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Software bugs are very difficult to detect even in small units of code. Several techniques to debug or prove correct such units are based on the generation of a set of formulae whose unsatisfiability reveals the presence of an error. These techniques assume the availability of a theorem prover capable of automatically discharging the resulting proof obligations. Building such a tool is a difficult, long, and errorprone activity. In this paper, we describe techniques to build provers which are highly automatic and flexible by combining stateoftheart superposition theorem provers and BDDs. We report experimental results on formulae extracted from the debugging of C functions manipulating pointers showing that an implementation of our techniques can discharge proof obligations which cannot be handled by Simplify (the theorem prover used in the ESC/Java tool) and performs much better on others. 1.
Design Goals for ACL2
, 1994
"... ACL2 is a theorem proving system under development at Computational Logic, Inc., by the authors of the BoyerMoore system, Nqthm, and its interactive enhancement, PcNqthm, based on our perceptions of some of the inadequacies of Nqthm when used in largescale verification projects. Foremost among th ..."
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Cited by 36 (5 self)
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ACL2 is a theorem proving system under development at Computational Logic, Inc., by the authors of the BoyerMoore system, Nqthm, and its interactive enhancement, PcNqthm, based on our perceptions of some of the inadequacies of Nqthm when used in largescale verification projects. Foremost among those inadequacies is the fact that Nqthm's logic is an inefficient programming language. We now recognize that the efficiency of the logic as a programming language is of great importance because the models of microprocessors, operating systems, and languages typically constructed in verification projects must be executed to corroborate them against the realities they model. Simulation of such large scale systems stresses the logic in ways not imagined when Nqthm was designed. In addition, Nqthm does not adequately support certain proof techniques, nor does it encourage the reuse of previously developed libraries or the collaboration of semiautonomous workers on different parts of a verifica...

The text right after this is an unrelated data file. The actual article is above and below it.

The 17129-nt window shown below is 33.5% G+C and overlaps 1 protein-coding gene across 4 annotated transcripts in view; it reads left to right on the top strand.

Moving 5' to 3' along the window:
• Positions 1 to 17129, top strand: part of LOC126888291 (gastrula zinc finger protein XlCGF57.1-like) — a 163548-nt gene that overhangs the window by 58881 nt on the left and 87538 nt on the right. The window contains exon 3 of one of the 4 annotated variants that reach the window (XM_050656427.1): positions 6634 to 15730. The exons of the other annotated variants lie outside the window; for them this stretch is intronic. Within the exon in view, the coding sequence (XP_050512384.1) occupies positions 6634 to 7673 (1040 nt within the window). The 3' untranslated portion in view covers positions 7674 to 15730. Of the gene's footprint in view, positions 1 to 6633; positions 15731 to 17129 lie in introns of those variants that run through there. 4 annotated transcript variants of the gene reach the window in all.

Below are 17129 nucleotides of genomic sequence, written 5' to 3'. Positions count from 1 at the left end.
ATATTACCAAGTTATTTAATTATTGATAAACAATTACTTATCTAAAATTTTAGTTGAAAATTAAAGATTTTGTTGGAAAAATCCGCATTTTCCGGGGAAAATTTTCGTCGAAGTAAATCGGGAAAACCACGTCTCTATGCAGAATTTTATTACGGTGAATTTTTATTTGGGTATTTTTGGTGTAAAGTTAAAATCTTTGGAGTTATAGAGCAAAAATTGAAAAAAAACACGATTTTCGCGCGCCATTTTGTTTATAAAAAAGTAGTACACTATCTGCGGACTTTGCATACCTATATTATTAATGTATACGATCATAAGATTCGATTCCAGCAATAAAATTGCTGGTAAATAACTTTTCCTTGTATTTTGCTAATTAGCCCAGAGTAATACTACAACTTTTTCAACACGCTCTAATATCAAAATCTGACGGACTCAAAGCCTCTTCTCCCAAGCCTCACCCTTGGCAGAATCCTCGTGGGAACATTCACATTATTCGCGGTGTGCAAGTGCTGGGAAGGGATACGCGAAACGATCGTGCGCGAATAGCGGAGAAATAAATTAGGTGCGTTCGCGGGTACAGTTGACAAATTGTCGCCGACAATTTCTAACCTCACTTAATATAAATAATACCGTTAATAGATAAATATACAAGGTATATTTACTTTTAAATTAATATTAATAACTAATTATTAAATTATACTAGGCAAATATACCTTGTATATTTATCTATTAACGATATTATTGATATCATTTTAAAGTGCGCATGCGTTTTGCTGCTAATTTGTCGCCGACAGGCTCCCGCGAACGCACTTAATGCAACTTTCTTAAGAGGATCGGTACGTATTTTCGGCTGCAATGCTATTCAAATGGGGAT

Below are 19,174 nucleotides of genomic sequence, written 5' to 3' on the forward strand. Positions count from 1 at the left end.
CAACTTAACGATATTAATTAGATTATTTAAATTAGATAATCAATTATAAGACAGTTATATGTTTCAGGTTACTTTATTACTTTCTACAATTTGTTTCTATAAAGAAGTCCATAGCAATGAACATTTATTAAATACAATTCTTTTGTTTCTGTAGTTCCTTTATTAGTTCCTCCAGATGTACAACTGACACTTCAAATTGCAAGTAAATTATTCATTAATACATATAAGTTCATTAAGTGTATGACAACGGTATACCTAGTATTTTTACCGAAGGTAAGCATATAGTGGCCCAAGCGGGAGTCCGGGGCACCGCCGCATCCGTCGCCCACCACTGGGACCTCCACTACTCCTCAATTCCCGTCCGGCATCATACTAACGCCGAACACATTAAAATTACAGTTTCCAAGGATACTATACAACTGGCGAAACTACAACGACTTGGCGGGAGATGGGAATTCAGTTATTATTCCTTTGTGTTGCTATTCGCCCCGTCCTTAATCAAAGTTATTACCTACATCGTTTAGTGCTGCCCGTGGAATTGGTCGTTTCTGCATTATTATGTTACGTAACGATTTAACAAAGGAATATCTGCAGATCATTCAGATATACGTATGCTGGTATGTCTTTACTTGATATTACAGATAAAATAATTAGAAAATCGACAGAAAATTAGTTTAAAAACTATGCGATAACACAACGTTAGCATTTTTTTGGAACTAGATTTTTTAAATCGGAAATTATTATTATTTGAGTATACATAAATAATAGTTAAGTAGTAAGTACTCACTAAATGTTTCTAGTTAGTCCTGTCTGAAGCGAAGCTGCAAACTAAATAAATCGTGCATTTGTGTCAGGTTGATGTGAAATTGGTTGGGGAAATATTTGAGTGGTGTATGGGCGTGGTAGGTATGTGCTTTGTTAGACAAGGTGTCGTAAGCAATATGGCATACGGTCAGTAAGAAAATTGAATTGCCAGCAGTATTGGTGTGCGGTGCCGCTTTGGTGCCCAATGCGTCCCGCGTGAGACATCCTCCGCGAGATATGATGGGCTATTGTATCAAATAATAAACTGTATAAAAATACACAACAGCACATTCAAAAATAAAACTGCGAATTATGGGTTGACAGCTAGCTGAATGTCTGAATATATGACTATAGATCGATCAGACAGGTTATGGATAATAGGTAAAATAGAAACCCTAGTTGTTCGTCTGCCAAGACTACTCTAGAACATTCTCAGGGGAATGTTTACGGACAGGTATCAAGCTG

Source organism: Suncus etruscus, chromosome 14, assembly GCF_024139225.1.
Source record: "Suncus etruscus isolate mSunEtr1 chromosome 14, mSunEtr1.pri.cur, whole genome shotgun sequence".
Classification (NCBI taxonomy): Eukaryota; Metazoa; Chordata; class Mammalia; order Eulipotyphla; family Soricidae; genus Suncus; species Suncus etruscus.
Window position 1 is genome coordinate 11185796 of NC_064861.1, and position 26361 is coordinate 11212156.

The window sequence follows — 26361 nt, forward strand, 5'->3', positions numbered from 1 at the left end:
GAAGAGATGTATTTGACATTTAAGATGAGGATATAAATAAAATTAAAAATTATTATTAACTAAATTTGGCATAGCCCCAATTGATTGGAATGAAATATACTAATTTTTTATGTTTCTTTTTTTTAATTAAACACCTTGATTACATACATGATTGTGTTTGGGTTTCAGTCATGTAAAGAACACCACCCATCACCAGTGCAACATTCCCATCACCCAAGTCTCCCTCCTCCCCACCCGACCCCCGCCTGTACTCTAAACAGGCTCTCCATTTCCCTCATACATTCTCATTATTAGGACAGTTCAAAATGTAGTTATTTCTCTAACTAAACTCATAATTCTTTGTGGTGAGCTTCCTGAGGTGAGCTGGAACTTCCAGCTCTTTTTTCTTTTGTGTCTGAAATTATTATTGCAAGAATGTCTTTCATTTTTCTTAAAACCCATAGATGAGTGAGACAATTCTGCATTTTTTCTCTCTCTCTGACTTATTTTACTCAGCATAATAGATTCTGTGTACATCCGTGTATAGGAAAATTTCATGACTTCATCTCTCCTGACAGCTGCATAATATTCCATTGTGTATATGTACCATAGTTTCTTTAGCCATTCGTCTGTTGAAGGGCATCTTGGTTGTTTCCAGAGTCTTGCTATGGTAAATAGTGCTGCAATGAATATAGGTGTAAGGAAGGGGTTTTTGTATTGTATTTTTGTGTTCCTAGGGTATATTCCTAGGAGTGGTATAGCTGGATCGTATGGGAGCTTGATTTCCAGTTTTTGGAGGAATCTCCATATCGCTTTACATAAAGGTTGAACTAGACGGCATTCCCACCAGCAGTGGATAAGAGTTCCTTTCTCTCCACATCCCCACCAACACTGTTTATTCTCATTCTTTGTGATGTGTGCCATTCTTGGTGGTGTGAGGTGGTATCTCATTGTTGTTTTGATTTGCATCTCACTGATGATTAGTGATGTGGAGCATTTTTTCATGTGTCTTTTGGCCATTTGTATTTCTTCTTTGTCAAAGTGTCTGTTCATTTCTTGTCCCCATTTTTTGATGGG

Simplification of Boolean verification conditions
, 1999
"... The correctness problem for hardware and software systems can often be reduced to the validity problem for propositional or predicate logic. However, the size of the formulas to be validated grows faster than the size of the system under investigation, and the complexity of the validation procedure ..."
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Cited by 3 (1 self)
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The correctness problem for hardware and software systems can often be reduced to the validity problem for propositional or predicate logic. However, the size of the formulas to be validated grows faster than the size of the system under investigation, and the complexity of the validation procedure makes this approach practically intractable for large programs. We introduce a strategy for dealing with this problem in the propositional case, corresponding e.g. to digital circuits and concurrent synchronization algorithms. Efficiently computable criteria are used to assess the mutual relevance of formulas and subformulas. They are based on the notions of interpolation and polarity, and allow to detect and discard provably irrelevant parts of boolean verification conditions. These criteria lead to a simplification and validation method, whose efficiency is investigated both theoretically and practically. 1 Introduction Several techniques have been developed for the systematic verification...